Great advice comes from many sources

Great advice comes from many sources. Here is advice from seven of the nation’s top
leaders. Always remember to stay open, listen to everyone, but develop your own leadership style.

Leadership is about making things happen. If you want to make something happen with your life, do it. Perceived obstacles crumble against persistent desire. John Baldoni, author and leadership communication consultant, shared this advice from his father, a physician. He taught him the value of persistence. At the same time, his mother taught him compassion for others. Persistence for your cause should never be gained at the expense of others.

Listen and understand the issue, then lead. Time and time again we have all been told, “God gave us two ears and one mouth for a reason,” or, as Stephen Covey puts it, “Seek to understand rather than be understood.” As a leader, listening first to the issue, then trying to coach, has been the most valuable advice that Cordia Harrington, President and CEO of Tennessee Bun Company has been given.

Answer the three questions everyone within your organization wants answers to. What the people of an organization want from their leader are answers to the following: Where are we going? How are we going to get there? What is my role? Kevin Nolan, President & Chief Executive Officer of Affinity Health Systems, Inc. believes the more clarity that can be added to each of the three questions, the better the result.

Master the goals that will allow you to work anywhere in today’s dynamic business world. Debbe Kennedy, President and Founder of Global Dialogue Center and Leadership Solutions Companies, shares this advice that has been instrumental in shaping her direction, future and achievements. While a young manager at IBM just promoted to her first staff assignment, one of her colleagues offered this advice. He mentioned that jobs, missions, titles, and organizations would come and go. He advised her not to focus her goals toward any of these, but instead learn to master the skills that will allow you to work anywhere. He was talking about four skills: The ability to develop an idea. Effectively plan for its implementation. Execute second-to-none. Achieve superior results time after time. So, forget what others do; work to be known for delivering excellence. It speaks for itself and it opens doors.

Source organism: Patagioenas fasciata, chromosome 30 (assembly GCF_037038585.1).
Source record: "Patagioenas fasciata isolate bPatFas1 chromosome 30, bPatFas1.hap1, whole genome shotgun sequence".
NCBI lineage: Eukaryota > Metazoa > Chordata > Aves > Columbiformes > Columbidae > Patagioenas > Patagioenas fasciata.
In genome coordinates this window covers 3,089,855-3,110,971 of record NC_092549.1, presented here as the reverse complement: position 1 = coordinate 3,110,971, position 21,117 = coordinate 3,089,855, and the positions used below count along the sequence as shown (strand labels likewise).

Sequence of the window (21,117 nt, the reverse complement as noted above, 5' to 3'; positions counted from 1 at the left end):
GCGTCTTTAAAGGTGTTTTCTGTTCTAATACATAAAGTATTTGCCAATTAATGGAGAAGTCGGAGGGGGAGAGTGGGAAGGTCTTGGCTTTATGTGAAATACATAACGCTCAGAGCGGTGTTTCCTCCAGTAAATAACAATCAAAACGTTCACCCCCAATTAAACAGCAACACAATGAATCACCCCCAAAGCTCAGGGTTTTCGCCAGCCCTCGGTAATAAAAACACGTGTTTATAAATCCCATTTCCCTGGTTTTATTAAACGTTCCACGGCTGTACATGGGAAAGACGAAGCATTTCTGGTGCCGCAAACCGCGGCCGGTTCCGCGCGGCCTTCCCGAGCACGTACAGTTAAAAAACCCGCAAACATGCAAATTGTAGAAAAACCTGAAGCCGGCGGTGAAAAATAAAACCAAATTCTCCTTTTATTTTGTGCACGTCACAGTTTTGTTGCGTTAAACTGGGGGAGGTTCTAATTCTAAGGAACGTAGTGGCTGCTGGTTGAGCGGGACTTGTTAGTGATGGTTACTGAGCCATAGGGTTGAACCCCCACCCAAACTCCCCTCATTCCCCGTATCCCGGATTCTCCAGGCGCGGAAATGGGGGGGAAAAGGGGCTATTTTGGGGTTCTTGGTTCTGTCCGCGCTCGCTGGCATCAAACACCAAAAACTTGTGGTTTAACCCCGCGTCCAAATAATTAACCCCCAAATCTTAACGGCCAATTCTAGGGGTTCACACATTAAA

Be curious. Curiosity is a prerequisite to continuous improvement and even excellence. The person who gave Mary Jean Thornton, Former Travelers EVP, this advice urged her to study people, processes, and structures. He inspired her to be intellectually curious. He reminded her that making progress, in part, is based upon thinking. She has learned to apply this notion of intellectual curiosity by thinking about her organization’s future, understanding the present, and knowing and challenging herself to creatively move the people and the organization closer to its vision.

Listen to both sides of the argument. The most valuable advice Senator Brian P. Lees ever received came from his mentor, U.S. Senator Edward W. Brooke III. He told him to listen to all different kinds of people and ideas. Listening only to those who share your background and opinions can be imprudent. It is important to respect your neighbors’ rights to their own views. Listening to and talking with a variety of people is essential not only to be a good leader in business, but to also be a valuable member within your community.

Prepare, prepare, prepare. If one has truly prepared and something goes wrong, the strength of the rest of what you’ve prepared for usually makes it something easier to handle without crisis and panic, says Dave Hixson, Amherst College Men’s Basketball Coach. The best advice he ever received: “Preparation is the science of winning.”


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